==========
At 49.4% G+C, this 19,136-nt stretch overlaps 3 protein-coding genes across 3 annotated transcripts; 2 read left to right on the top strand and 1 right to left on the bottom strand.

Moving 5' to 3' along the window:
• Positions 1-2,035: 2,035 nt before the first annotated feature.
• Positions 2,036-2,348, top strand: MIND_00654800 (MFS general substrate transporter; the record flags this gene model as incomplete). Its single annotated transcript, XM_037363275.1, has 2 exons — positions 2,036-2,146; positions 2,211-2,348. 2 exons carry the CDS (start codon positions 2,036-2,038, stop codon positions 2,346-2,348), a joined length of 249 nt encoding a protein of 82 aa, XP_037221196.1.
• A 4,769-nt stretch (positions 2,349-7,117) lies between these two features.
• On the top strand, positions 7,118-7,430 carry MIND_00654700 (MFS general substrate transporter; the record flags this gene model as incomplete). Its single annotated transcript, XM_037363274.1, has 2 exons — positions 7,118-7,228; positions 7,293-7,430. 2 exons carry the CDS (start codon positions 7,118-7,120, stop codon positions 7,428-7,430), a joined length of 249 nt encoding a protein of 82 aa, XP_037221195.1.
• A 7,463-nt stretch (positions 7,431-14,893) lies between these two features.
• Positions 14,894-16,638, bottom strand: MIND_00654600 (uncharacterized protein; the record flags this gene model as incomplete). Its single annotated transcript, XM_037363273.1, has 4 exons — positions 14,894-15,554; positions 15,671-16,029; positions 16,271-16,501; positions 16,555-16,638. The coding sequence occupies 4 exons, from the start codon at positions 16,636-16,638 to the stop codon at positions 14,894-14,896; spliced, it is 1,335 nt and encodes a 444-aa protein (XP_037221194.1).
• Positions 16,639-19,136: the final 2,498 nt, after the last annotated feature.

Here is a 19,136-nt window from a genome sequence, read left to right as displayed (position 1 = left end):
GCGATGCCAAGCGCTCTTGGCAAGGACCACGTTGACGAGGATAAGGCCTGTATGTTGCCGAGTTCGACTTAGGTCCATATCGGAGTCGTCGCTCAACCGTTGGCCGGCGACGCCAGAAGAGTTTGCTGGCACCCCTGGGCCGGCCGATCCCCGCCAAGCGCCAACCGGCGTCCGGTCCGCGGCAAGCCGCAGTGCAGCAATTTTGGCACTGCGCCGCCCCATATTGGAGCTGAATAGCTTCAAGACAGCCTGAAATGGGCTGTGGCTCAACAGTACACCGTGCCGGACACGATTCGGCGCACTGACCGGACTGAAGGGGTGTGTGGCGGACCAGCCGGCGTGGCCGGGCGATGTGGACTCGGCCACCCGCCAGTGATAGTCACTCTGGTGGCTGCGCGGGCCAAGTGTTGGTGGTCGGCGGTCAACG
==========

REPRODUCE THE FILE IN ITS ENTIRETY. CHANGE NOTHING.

At 49.4% G+C, this 19,136-nt stretch overlaps 3 protein-coding genes across 3 annotated transcripts; 2 read left to right on the top strand and 1 right to left on the bottom strand.

Moving 5' to 3' along the window:
• Positions 1-2,035: 2,035 nt before the first annotated feature.
• Positions 2,036-2,348, top strand: MIND_00654800 (MFS general substrate transporter; the record flags this gene model as incomplete). Its single annotated transcript, XM_037363275.1, has 2 exons — positions 2,036-2,146; positions 2,211-2,348. 2 exons carry the CDS (start codon positions 2,036-2,038, stop codon positions 2,346-2,348), a joined length of 249 nt encoding a protein of 82 aa, XP_037221196.1.
• A 4,769-nt stretch (positions 2,349-7,117) lies between these two features.
• On the top strand, positions 7,118-7,430 carry MIND_00654700 (MFS general substrate transporter; the record flags this gene model as incomplete). Its single annotated transcript, XM_037363274.1, has 2 exons — positions 7,118-7,228; positions 7,293-7,430. 2 exons carry the CDS (start codon positions 7,118-7,120, stop codon positions 7,428-7,430), a joined length of 249 nt encoding a protein of 82 aa, XP_037221195.1.
• A 7,463-nt stretch (positions 7,431-14,893) lies between these two features.
• Positions 14,894-16,638, bottom strand: MIND_00654600 (uncharacterized protein; the record flags this gene model as incomplete). Its single annotated transcript, XM_037363273.1, has 4 exons — positions 14,894-15,554; positions 15,671-16,029; positions 16,271-16,501; positions 16,555-16,638. The coding sequence occupies 4 exons, from the start codon at positions 16,636-16,638 to the stop codon at positions 14,894-14,896; spliced, it is 1,335 nt and encodes a 444-aa protein (XP_037221194.1).
• Positions 16,639-19,136: the final 2,498 nt, after the last annotated feature.

Here is a 19,136-nt window from a genome sequence, read left to right as displayed (position 1 = left end):
GCGATGCCAAGCGCTCTTGGCAAGGACCACGTTGACGAGGATAAGGCCTGTATGTTGCCGAGTTCGACTTAGGTCCATATCGGAGTCGTCGCTCAACCGTTGGCCGGCGACGCCAGAAGAGTTTGCTGGCACCCCTGGGCCGGCCGATCCCCGCCAAGCGCCAACCGGCGTCCGGTCCGCGGCAAGCCGCAGTGCAGCAATTTTGGCACTGCGCCGCCCCATATTGGAGCTGAATAGCTTCAAGACAGCCTGAAATGGGCTGTGGCTCAACAGTACACCGTGCCGGACACGATTCGGCGCACTGACCGGACTGAAGGGGTGTGTGGCGGACCAGCCGGCGTGGCCGGGCGATGTGGACTCGGCCACCCGCCAGTGATAGTCACTCTGGTGGCTGCGCGGGCCAAGTGTTGGTGGTCGGCGGTCAACG